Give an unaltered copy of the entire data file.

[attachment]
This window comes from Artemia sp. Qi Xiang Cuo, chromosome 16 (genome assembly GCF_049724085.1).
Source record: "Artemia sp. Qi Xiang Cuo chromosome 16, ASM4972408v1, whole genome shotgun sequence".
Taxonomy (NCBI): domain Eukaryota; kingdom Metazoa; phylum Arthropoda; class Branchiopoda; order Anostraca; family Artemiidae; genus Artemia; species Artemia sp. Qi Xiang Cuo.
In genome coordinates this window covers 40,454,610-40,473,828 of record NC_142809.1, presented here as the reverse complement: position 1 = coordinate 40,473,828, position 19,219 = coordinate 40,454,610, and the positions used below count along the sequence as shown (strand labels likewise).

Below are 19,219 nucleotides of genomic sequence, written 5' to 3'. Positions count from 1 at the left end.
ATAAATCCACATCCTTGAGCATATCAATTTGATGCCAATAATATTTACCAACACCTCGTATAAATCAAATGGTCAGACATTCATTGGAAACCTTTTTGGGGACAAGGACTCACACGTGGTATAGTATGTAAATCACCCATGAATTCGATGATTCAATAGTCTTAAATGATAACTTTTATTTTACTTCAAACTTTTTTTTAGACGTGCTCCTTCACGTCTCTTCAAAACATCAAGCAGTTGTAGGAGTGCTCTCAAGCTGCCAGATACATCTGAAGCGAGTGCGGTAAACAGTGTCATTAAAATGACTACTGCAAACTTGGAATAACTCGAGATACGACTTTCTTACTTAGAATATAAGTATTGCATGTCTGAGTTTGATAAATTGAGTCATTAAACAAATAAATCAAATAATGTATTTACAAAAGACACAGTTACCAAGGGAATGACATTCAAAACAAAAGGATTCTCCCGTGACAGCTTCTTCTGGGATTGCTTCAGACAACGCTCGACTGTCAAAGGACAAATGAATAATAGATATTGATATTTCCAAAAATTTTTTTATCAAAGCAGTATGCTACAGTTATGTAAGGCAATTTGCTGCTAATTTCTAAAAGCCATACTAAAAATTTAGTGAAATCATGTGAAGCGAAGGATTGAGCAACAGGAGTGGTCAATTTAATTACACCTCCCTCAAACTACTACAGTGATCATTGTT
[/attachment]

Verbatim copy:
This window comes from Artemia sp. Qi Xiang Cuo, chromosome 16 (genome assembly GCF_049724085.1).
Source record: "Artemia sp. Qi Xiang Cuo chromosome 16, ASM4972408v1, whole genome shotgun sequence".
Taxonomy (NCBI): domain Eukaryota; kingdom Metazoa; phylum Arthropoda; class Branchiopoda; order Anostraca; family Artemiidae; genus Artemia; species Artemia sp. Qi Xiang Cuo.
In genome coordinates this window covers 40,454,610-40,473,828 of record NC_142809.1, presented here as the reverse complement: position 1 = coordinate 40,473,828, position 19,219 = coordinate 40,454,610, and the positions used below count along the sequence as shown (strand labels likewise).

Below are 19,219 nucleotides of genomic sequence, written 5' to 3'. Positions count from 1 at the left end.
ATAAATCCACATCCTTGAGCATATCAATTTGATGCCAATAATATTTACCAACACCTCGTATAAATCAAATGGTCAGACATTCATTGGAAACCTTTTTGGGGACAAGGACTCACACGTGGTATAGTATGTAAATCACCCATGAATTCGATGATTCAATAGTCTTAAATGATAACTTTTATTTTACTTCAAACTTTTTTTTAGACGTGCTCCTTCACGTCTCTTCAAAACATCAAGCAGTTGTAGGAGTGCTCTCAAGCTGCCAGATACATCTGAAGCGAGTGCGGTAAACAGTGTCATTAAAATGACTACTGCAAACTTGGAATAACTCGAGATACGACTTTCTTACTTAGAATATAAGTATTGCATGTCTGAGTTTGATAAATTGAGTCATTAAACAAATAAATCAAATAATGTATTTACAAAAGACACAGTTACCAAGGGAATGACATTCAAAACAAAAGGATTCTCCCGTGACAGCTTCTTCTGGGATTGCTTCAGACAACGCTCGACTGTCAAAGGACAAATGAATAATAGATATTGATATTTCCAAAAATTTTTTTATCAAAGCAGTATGCTACAGTTATGTAAGGCAATTTGCTGCTAATTTCTAAAAGCCATACTAAAAATTTAGTGAAATCATGTGAAGCGAAGGATTGAGCAACAGGAGTGGTCAATTTAATTACACCTCCCTCAAACTACTACAGTGATCATTGTT